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NASA Earth Space Science

U.S. In Danger of Losing Earth-Observing Satellite Capability 258

New submitter crazyjj writes "As reported in Wired, a recent National Research Council report indicates a growing concern for NASA, the NOAA, and USGS. While there are currently 22 Earth-observing satellites in orbit, this number is expected to drop to as low as six by the year 2020. The U.S. relies on this network of satellites for weather forecasting, climate change data, and important geologic and oceanographic information. As with most things space and NASA these days, the root cause is funding cuts. The program to maintain this network was funded at $2 billion as recently as 2002, but has since been scaled back to a current funding level of $1.3 billion, with only two replacement satellites having definite launch dates."
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U.S. In Danger of Losing Earth-Observing Satellite Capability

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  • Re:Correction.... (Score:5, Informative)

    by chill ( 34294 ) on Monday May 07, 2012 @02:03PM (#39917647) Journal

    You must've missed the article the other day where the Secretary of Defense called Climate Change a threat to national security. []

  • Re:Correction.... (Score:2, Informative)

    by ArhcAngel ( 247594 ) on Monday May 07, 2012 @02:38PM (#39918015)

    civilian instruments in space are dwindling

    Are you sure [] about [] that? []

  • by dkleinsc ( 563838 ) on Monday May 07, 2012 @02:46PM (#39918105) Homepage

    You're not really right about the independents in Congress: Joe Lieberman is probably the ultimate spoiled child. He lost in the Connecticut Democratic primary back in 2006, went whining to the national Democratic leadership, and convinced them to back him rather than the guy who was ostensibly their party's candidate.

    The other independent is Bernie Sanders. Like him or not, he definitely sticks to his socialist positions. He's willing to make deals with strange bedfellows though - for instance, he worked with Ron Paul on the Fed audit that uncovered trillions of dollars going to major banks.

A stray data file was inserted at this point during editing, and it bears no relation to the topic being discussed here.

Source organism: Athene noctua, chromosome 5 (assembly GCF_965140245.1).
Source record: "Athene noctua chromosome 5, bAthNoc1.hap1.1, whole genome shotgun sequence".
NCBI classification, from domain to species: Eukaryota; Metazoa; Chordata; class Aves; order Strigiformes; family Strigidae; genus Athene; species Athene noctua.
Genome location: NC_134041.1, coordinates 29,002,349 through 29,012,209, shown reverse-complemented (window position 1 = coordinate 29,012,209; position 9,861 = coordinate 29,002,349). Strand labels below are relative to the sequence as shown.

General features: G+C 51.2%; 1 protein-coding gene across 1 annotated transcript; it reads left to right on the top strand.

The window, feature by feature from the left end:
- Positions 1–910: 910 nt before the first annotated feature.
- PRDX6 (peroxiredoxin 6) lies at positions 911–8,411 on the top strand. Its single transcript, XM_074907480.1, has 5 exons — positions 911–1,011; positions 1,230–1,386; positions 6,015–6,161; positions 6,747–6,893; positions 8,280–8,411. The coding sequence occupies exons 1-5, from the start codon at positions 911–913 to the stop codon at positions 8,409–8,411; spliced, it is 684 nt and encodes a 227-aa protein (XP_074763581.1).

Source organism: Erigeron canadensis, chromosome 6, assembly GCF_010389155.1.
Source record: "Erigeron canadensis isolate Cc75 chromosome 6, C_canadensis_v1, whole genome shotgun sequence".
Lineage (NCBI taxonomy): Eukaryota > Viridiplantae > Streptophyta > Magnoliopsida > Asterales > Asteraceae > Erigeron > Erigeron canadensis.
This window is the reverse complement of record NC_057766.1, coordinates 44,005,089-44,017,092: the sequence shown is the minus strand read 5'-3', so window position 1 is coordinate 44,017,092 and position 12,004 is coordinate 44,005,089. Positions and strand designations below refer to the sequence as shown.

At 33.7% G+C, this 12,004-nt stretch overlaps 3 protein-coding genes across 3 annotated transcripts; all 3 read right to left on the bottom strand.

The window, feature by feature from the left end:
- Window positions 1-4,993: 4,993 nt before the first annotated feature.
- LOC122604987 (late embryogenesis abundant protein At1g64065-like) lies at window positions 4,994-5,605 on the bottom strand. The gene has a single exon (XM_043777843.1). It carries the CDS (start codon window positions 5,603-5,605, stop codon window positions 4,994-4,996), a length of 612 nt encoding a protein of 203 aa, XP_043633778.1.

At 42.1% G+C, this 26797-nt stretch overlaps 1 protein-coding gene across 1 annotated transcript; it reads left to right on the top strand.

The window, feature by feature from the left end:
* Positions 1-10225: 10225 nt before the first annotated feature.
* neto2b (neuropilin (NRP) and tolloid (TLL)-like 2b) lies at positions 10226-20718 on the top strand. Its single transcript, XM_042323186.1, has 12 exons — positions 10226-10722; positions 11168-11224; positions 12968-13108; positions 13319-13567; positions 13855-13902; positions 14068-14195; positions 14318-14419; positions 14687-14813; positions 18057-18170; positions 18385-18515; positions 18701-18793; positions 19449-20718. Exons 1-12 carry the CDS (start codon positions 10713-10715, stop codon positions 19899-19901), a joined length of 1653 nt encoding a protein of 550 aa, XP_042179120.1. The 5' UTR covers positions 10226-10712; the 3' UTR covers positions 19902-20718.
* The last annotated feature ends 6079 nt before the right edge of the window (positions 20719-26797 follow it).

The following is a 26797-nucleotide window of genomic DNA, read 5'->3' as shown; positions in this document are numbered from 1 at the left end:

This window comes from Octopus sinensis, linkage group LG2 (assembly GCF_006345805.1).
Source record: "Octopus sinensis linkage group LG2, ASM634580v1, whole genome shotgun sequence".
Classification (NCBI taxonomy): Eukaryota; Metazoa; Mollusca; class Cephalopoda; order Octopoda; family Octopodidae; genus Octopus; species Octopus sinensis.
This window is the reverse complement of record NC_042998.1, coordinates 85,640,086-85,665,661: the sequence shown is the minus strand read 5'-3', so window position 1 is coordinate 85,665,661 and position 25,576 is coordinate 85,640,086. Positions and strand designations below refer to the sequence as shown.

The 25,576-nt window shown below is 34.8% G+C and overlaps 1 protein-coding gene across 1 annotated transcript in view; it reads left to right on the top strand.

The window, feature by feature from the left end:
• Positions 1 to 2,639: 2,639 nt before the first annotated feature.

• by ArcherB ( 796902 ) on Monday May 07, 2012 @03:23PM (#39918507) Journal

    Bullshit. The Dems wasted a lot of time trying to reach out to the Republicans by supporting their ideas. The individual mandate, end of life counseling (now called death panels), cap and trade, the DREAM act... all of those were Republican ideas that they turned violently against as soon as the Democrats supported them.

    The whole reason NASA is even being cut is because the GOP took the country hostage last summer over the debt ceiling. Nevermind that most of the debt comes from the wars they supported and the tax cuts they demanded.

    Sorry, but the $2-3 trillion in war funding over 10 years doesn't make a dent in the $1.5 Trillion added to the deficit every year.

    Try again. Your boogie man is a lie.

  • by ArcherB ( 796902 ) on Monday May 07, 2012 @03:55PM (#39918949) Journal

    Maybe not, but $2 Trillion in war spending, plus $2 Trillion in unfunded Bush tax cuts (Funny the republicans didn't think it necessary to pay for the extension of their tax cuts) does make a sizable dent in our national deficit. Here's an interesting article on exactly this topic. Go look at historic trends of deficit spending and it's surprising that republicans are responsible for some of the largest rises in debt. []

    Deficits []:
    FY 2007: $161 billion (R Congress R Whitehouse)
    FY 2011: $1,300 billion (D Congress D Whitehouse)

    It should also be noted that the US took in MORE money after the Bush tax cuts than before. This is because the economy boomed and the unemployment rate was under 5% much of the time. You actually get a bigger piece when you take a smaller piece from a large pie than when you take a larger piece from a smaller one.

  • by MightyYar ( 622222 ) on Monday May 07, 2012 @03:58PM (#39918975)

    The really hilarious thing isn't that you cherry-picked data. It's that you linked back to the un-cherry-picked table:

    Obama Deficits
    FY 2013*: $901 billion
    FY 2012*: $1,327 billion
    FY 2011: $1,300 billion
    FY 2010: $1,293 billion

    Bush Deficits
    FY 2009: $1,413 billion
    FY 2008: $459 billion
    FY 2007: $161 billion

    Now, I won't ding Bush too badly for the bailout-derived deficit... but of course I'd have to give Obama the same latitude there. Now compare him to Clinton:
    Year GDP-US $ billion Federal Deficit-fed $ billion
    1990 5800.5 221.03 a
    1991 5992.1 269.24 a
    1992 6342.3 290.32 a
    1993 6667.4 255.05 a
    1994 7085.2 203.18 a
    1995 7414.7 163.95 a
    1996 7838.5 107.43 a
    1997 8332.4 21.89 a
    1998 8793.5 -69.27 a
    1999 9353.5 -125.61 a
    2000 9951.5 -236.24 a
    2001 10286.2 -128.23 a
    2002 10642.3 157.75 a
    2003 11142.2 377.59 a
    2004 11853.3 412.73 a
    2005 12623 318.35 a
    2006 13377.2 248.18 a
    2007 14028.7 160.71 a
    2008 14369.1 458.55 a
    2009 13939 1412.69 a
    2010 14526.5 1293.49 a
    2011 15094 1299.59 a
    2012 15601.5 1326.95 b

      a - actual reported
      b - budgeted estimate in US fy13 budget

    Clinton gets the blame for 1993-2001. His maximum deficit was 255 billion, his first year. His best year was 2000 with a 236 billion surplus. Now look at those Bush years again...

    Now to be totally fair, Clinton did benefit from a tax and cost cutting package that cost Bush I his 2nd term. He also had a nice dot-com bubble at the end there.

    Of course, Bush inherited an actual surplus and benefited from a much larger housing bubble.

    So yeah, Bush cannot claim to be a fiscal conservative. Republicans have zero claim to that title right now.

Trap full -- please empty.